One of my childhood high points was the day my father loaded a scrubbed out old galvanized garbage can with our harvest of bitter wine grapes and drove off to a local barter fair at Island Center Community Hall. He returned a few hours later, the garbage can tipped on its side in the back of our Volvo, the lid wedged on, locking some mysterious scuffling thing inside. He called us over, lifted the can carefully from the way-back, and popped the lid off: Out hissed a beautiful white gander with a bumpy orange beak, his snaky neck held parallel with the ground, followed by his two lovely lady geese.
I couldn’t believe our good fortune! Geese for grapes! My father was a master sorcerer of provision, turning our sour grapes into these amazing birds who proceeded to rule our yard for years. They honked a running commentary on everything, attacked all visitors, laid eggs that my mother used in her famous cheesecakes, and fertilized the lawn a little too abundantly. All that for the grapes none of us liked to eat, but that someone else was thrilled to ferment while also freeing their family from the goose trio.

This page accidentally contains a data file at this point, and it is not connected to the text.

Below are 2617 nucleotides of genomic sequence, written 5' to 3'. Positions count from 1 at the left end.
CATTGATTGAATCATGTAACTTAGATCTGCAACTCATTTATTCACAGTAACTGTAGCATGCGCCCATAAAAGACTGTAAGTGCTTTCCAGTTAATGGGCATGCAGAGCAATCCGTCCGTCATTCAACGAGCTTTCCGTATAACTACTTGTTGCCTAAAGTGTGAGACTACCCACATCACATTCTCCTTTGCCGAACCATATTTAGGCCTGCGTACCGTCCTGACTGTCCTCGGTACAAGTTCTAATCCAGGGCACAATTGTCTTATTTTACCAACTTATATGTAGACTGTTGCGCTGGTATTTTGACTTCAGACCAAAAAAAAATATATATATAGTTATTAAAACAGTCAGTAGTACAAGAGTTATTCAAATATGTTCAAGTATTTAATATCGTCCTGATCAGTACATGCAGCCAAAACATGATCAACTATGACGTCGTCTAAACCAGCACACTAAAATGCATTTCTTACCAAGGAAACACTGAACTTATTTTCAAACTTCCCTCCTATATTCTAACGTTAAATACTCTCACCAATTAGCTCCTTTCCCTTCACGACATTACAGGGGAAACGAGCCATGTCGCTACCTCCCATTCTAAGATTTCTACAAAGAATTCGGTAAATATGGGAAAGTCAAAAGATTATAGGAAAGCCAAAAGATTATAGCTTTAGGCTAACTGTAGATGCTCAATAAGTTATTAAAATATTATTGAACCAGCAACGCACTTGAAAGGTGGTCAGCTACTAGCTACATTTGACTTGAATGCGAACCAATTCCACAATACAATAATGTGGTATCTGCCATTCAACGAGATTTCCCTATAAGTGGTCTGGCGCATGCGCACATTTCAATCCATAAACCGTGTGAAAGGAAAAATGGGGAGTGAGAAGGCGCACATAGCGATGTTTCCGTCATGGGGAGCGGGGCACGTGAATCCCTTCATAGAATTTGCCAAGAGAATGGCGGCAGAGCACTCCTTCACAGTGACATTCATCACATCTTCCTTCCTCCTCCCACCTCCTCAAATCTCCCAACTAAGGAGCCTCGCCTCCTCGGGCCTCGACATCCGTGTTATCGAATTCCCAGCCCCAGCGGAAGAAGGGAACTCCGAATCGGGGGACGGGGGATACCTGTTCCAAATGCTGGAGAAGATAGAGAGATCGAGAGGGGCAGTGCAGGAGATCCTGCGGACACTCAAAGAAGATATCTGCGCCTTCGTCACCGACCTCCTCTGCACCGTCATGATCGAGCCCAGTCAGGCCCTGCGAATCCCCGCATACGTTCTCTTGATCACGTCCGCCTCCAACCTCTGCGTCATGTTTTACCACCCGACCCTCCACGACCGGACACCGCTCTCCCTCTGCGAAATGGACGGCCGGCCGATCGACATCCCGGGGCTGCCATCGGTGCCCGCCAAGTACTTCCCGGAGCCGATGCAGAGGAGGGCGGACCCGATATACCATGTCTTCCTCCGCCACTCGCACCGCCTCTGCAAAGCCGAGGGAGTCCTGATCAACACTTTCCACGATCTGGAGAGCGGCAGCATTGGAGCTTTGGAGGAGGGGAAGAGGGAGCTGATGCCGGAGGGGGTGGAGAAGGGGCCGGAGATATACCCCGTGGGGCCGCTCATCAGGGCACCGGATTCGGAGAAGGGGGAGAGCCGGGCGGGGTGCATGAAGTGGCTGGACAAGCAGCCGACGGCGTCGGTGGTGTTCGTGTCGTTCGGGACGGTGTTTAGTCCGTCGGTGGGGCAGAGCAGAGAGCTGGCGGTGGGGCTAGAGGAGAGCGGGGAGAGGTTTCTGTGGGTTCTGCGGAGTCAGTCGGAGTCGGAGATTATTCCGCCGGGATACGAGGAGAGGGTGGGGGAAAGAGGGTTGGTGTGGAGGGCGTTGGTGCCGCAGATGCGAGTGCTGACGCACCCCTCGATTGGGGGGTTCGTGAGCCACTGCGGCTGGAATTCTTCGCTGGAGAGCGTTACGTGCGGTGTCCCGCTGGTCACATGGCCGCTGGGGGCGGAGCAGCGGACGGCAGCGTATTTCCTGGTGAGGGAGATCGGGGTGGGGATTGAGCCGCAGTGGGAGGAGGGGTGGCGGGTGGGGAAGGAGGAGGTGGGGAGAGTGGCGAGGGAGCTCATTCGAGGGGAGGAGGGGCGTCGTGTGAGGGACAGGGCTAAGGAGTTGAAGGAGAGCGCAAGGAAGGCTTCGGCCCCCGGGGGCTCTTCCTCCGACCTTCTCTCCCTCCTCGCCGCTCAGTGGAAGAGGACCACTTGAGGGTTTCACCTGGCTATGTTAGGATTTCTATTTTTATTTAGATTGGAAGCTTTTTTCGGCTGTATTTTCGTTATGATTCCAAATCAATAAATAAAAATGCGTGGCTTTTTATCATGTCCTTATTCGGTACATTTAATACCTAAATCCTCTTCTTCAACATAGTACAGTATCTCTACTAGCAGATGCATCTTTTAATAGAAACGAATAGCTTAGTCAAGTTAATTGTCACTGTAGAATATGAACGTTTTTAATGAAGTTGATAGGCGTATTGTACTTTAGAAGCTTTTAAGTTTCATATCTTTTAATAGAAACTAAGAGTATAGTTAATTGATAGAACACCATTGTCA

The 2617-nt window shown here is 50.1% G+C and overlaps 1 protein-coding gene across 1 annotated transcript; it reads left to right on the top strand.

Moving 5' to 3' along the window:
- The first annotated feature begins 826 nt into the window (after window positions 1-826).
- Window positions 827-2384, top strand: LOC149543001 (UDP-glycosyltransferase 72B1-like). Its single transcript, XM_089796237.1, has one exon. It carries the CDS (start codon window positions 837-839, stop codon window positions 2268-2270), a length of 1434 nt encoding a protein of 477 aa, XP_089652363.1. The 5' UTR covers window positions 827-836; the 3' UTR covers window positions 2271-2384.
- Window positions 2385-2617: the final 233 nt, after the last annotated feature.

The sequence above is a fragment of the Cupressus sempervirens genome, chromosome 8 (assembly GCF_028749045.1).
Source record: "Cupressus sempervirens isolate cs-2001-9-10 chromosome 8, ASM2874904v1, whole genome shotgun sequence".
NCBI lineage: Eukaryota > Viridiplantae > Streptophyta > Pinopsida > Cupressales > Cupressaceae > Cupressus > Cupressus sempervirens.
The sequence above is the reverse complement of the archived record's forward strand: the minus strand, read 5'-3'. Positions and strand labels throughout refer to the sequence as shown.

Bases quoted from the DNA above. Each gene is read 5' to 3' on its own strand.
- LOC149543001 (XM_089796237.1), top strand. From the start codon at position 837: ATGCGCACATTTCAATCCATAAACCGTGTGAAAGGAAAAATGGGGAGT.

Along with the geese, we bartered every year for raspberries, trading the use of some of our sunny land to a farmer named Sam for all the berries we could eat. We ate a lot, but Sam still had plenty to take to the local cannery for cash. Sam had a voice just like a character in our recording of The Little Prince (the Lamplighter, I think it was), and I must have annoyed him with my questions asked solely so I could revel in the sound of his answers. Our parents’ sharing of the rocky land in return for raspberries brought us summers filled with fruit and the sweet, musical voice of Sam, two things my sister and I truly loved.
This is just the sort of magic I’m hoping to give my kids a taste of when we participate in the next Potluck in the Park with Bainbridge Barter. Not in every detail – Our yard isn’t big enough for feisty geese and now we grow enough raspberries to share – But that same cash-free thrill of turning backyard bounty into treasure.
This coming Saturday, we’ll wake up earlier than usual for Shabbat morning and head to our local Waterfront Park to see what we can turn the last of our French sorrel and some freshly mixed kimchi into. A friend is hoping to barter with her amazing freshly baked challah and burger buns, our Pioneering the Simple Life friends will bring organic eggs, home-cultured yogurt, and more. I’m hoping someone will have kale or other greens we didn’t plant this spring. Whatever shows up, it will be exciting to trade with neighbors, to even out the first harvest of summer so we get a fuller taste of our island’s offerings than what we can grow ourselves, and to enjoy a morning of Good Old Fashioned cash-free local economy.